Katherine Cox, ‘Age of the Supersoldier’

Join us for this week’s CuSPP seminar:

Age of the Supersoldier: Subversive Cyborgs in

Iron Man and Avengers: Age of Ultron

Thursday 16 August, 1pm, Milgate Room, AD Hope Bldg, SLLL

In 2013, the U.S. military began development of an ‘Iron Man’ suit – a powered, armored exoskeleton – heralding the possibility of technologically enhanced supersoldiers in the not-too-distant future. Despite the political and ethical dangers that supersoldiers pose, this paper proposes that the supersoldier – like Donna Haraway’s cyborg – also contains the potential to disrupt the hegemonic institutions of capitalism and nationalistic militarism that give it life. Marvel’s Iron Man is a direct beneficiary of the American military-industrial complex, and certainly the character functions as an evolving metaphor for American optimism regarding the role of technology in national security. In both comic and film incarnations, however, Iron Man continually rejects military control of his technology, and re-negotiates the relationship between technology and violence. As a cyborg, his integration with technology is ambivalent and painful as often as it is empowering. I will examine the Frankensteinian themes in the Iron Man mythos, especially in Avengers: Age of Ultron (2015) which can be read as a Frankenstein retelling. Iron Man’s desperate attempt to create a non-human protector for the Earth results instead in a hostile artificial intelligence, Ultron, who carries through on the threat delivered by Frankenstein’s Monster, builds himself a body, and turns against humanity. Crucially, however, Iron Man does this in a desperate attempt to make himself redundant, suggesting a deep discomfort with the concept of the supersoldier. In this paper I will suggest that although the supersoldiers of Iron Man are deeply rooted in privileged ideologies of wealth and war, like Haraway’s cyborg, they are “exceedingly unfaithful to their origins”.

Katherine Cox is a PhD candidate in Literature in SLLL. Her research interests include science fiction and fantasy, apocalyptic fiction, critical theory, film and game studies, and popular culture. Her doctoral project investigates the affective influence of national security in Marvel’s Iron Man (2008) and sequels.

Julianne Lamond & Melinda Harvey

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Book Reviewing in the Australian Literary FIeld

Thursday 9 August, 1pm, Milgate Room, AD Hope Bldg, SLLL

Most of the writing about books that is published in Australia takes place outside the academy: more than 3,000 book reviews are published each year in Australian newspapers and magazines. These reviews constitute a sector of the online literary sphere that retains strong links to legacy print media, as well as to other consecrating mechanisms in the field such as literary prizes and university syllabuses. Book reviews are an important and understudied sector of the literary field. They are also, as we know from the Stella and Vida counts of the past decade, strongly gendered. This paper discusses the key findings thus far of a collaborative research project on gender in Australian book reviewing—a project that aims to understand the relationship between gender, academic criticism and more public forms of writing about literature over the past 30 years in Australia.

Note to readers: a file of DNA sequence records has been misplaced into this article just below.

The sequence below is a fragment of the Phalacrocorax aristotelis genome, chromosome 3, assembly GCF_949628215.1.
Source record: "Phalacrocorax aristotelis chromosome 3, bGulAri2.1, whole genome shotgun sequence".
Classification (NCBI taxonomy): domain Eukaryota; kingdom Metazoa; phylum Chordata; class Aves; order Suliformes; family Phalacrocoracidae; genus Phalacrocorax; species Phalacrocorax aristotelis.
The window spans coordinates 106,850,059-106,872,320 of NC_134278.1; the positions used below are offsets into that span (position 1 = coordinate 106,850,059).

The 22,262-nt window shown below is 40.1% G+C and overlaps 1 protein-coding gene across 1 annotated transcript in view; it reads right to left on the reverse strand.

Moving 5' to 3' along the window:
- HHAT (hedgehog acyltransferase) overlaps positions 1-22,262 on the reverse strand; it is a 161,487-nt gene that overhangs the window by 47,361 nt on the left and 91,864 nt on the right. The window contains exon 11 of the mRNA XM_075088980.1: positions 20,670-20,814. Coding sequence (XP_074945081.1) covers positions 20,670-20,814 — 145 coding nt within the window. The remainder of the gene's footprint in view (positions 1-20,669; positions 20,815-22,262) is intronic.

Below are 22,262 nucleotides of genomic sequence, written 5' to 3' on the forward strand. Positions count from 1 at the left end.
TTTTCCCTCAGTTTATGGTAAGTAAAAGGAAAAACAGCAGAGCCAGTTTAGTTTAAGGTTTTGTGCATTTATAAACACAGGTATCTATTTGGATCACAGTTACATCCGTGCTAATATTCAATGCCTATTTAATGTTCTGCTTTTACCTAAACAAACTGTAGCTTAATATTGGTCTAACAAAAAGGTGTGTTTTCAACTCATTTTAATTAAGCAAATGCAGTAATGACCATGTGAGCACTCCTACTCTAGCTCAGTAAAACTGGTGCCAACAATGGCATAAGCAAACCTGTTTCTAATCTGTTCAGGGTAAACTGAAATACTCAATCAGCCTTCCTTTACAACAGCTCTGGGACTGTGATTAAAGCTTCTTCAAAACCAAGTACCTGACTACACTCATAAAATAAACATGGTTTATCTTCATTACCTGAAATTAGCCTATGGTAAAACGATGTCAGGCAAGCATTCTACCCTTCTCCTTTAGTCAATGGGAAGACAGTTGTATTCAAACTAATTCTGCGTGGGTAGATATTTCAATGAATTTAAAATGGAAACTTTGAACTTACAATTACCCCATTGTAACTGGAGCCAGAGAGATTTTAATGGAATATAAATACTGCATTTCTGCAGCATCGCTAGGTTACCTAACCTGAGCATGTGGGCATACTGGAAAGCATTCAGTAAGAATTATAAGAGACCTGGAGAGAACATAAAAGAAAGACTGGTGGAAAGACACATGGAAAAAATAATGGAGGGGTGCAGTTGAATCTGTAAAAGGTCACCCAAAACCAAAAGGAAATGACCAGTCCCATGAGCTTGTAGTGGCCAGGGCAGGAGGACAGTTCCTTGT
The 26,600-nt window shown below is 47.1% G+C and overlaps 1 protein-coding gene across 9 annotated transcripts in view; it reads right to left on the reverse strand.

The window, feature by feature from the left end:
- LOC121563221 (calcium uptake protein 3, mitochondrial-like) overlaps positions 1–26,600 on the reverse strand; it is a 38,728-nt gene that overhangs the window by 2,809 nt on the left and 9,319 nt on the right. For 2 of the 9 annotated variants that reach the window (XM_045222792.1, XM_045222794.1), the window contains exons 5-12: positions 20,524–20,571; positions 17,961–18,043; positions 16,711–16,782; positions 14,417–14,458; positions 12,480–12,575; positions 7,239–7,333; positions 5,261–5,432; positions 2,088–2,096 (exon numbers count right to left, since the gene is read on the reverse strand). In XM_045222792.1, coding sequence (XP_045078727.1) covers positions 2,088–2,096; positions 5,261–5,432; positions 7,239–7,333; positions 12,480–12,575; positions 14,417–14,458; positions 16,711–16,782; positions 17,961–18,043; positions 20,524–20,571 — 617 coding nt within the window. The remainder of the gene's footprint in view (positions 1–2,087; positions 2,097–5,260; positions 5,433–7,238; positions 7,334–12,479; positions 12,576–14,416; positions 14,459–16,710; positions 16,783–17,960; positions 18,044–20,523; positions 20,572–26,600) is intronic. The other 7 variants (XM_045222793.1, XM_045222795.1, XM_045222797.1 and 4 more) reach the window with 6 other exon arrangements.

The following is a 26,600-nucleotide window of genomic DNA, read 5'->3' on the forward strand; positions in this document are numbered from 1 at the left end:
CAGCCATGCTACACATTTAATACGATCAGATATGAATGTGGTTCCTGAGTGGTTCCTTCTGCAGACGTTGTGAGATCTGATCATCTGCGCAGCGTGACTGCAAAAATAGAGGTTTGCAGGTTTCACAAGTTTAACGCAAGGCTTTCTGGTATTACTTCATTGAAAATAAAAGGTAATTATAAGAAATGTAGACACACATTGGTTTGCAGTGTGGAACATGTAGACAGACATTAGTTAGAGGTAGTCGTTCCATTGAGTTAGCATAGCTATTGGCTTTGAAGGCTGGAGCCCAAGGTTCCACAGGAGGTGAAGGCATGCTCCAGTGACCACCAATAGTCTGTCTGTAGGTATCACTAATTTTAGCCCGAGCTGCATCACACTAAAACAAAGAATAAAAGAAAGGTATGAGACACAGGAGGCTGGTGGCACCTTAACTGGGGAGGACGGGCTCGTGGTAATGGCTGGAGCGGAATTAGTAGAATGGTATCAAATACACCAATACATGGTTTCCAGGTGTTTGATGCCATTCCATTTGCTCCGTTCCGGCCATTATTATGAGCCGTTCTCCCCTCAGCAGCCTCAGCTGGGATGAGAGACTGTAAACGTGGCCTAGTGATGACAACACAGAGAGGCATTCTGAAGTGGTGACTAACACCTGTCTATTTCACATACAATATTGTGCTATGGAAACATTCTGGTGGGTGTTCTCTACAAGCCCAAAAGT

Julieanne Lamond lectures in English at ANU and is editor of the journal Australian Literary Studies.

Melinda Harvey is Lecturer in Literary Studies at Monash University, is series editor of Monash University Press’ Contemporary Australian Writers series, and is a current judge of the Miles Franklin Literary Award.

Deirdre Byrne on Black Panther

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Give the Black Girl the Remote: Decolonising and Depatriarchalising

Technology in Black Panther

Thursday 2 August, 1pm, Milgate Room, AD Hope Bldg, SLL

In Ryan Coogler’s 2018 film, Black Panther, the small African kingdom of Wakanda is situated on a huge vein of vibranium, the strongest and most versatile (fictional) material in the universe. Vibranium is the source of the Wakandans’ technological enhancements, including a force-field around their high-tech capital city that makes it appear from the outside that the kingdom is impoverished and technologically primitive. Marvel’s and Coogler’s acts of giving vibranium to the Wakandans represents a powerful act of decolonising technology, which – in colonial logic – is the sole preserve of white male scientists. The most advanced technology is now in the hands of Wakanda, where the technological genius is not the hypermasculine T’challa, but his sister Shuri, disparaged by traditionalists in Wakanda as “a child”. Despite her irreverent and iconoclastic approach to tradition, sixteen-year-old Shuri is, according to the film’s producer Nate Moore, “the smartest person in the world, smarter than Tony Stark [Iron Man]”. The film’s portrayal of Shuri – a black girl nerd who is manifestly her brother’s equal in the arts of war and technology – points to how far popular media has come in decolonising and depatriarchalising control of resources in the twenty-first century.